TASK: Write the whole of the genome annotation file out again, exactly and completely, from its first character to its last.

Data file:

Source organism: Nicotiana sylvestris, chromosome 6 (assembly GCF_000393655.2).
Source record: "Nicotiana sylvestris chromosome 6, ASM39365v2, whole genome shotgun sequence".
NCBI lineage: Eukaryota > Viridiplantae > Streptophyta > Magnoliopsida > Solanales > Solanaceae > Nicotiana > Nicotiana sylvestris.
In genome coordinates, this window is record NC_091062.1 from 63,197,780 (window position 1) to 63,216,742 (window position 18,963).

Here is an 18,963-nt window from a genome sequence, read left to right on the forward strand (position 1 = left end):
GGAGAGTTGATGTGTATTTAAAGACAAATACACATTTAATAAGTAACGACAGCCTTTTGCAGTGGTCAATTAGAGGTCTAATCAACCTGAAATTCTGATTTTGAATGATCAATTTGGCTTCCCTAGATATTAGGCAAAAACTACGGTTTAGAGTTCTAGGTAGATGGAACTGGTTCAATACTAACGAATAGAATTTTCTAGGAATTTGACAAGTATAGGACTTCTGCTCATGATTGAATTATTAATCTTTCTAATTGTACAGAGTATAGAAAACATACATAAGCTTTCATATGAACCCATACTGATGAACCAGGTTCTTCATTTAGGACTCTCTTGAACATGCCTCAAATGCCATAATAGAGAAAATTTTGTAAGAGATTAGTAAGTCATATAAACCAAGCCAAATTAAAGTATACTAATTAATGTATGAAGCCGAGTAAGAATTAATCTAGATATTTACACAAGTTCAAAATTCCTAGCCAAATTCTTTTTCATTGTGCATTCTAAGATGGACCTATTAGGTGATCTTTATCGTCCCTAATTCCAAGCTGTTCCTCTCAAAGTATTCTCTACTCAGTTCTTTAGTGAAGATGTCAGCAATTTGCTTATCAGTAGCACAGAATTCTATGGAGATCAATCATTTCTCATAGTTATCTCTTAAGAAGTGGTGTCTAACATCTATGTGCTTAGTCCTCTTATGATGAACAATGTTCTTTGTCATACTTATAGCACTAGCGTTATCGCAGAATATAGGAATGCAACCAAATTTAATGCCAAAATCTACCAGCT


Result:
Source organism: Nicotiana sylvestris, chromosome 6 (assembly GCF_000393655.2).
Source record: "Nicotiana sylvestris chromosome 6, ASM39365v2, whole genome shotgun sequence".
NCBI lineage: Eukaryota > Viridiplantae > Streptophyta > Magnoliopsida > Solanales > Solanaceae > Nicotiana > Nicotiana sylvestris.
In genome coordinates, this window is record NC_091062.1 from 63,197,780 (window position 1) to 63,216,742 (window position 18,963).

Here is an 18,963-nt window from a genome sequence, read left to right on the forward strand (position 1 = left end):
GGAGAGTTGATGTGTATTTAAAGACAAATACACATTTAATAAGTAACGACAGCCTTTTGCAGTGGTCAATTAGAGGTCTAATCAACCTGAAATTCTGATTTTGAATGATCAATTTGGCTTCCCTAGATATTAGGCAAAAACTACGGTTTAGAGTTCTAGGTAGATGGAACTGGTTCAATACTAACGAATAGAATTTTCTAGGAATTTGACAAGTATAGGACTTCTGCTCATGATTGAATTATTAATCTTTCTAATTGTACAGAGTATAGAAAACATACATAAGCTTTCATATGAACCCATACTGATGAACCAGGTTCTTCATTTAGGACTCTCTTGAACATGCCTCAAATGCCATAATAGAGAAAATTTTGTAAGAGATTAGTAAGTCATATAAACCAAGCCAAATTAAAGTATACTAATTAATGTATGAAGCCGAGTAAGAATTAATCTAGATATTTACACAAGTTCAAAATTCCTAGCCAAATTCTTTTTCATTGTGCATTCTAAGATGGACCTATTAGGTGATCTTTATCGTCCCTAATTCCAAGCTGTTCCTCTCAAAGTATTCTCTACTCAGTTCTTTAGTGAAGATGTCAGCAATTTGCTTATCAGTAGCACAGAATTCTATGGAGATCAATCATTTCTCATAGTTATCTCTTAAGAAGTGGTGTCTAACATCTATGTGCTTAGTCCTCTTATGATGAACAATGTTCTTTGTCATACTTATAGCACTAGCGTTATCGCAGAATATAGGAATGCAACCAAATTTAATGCCAAAATCTACCAGCT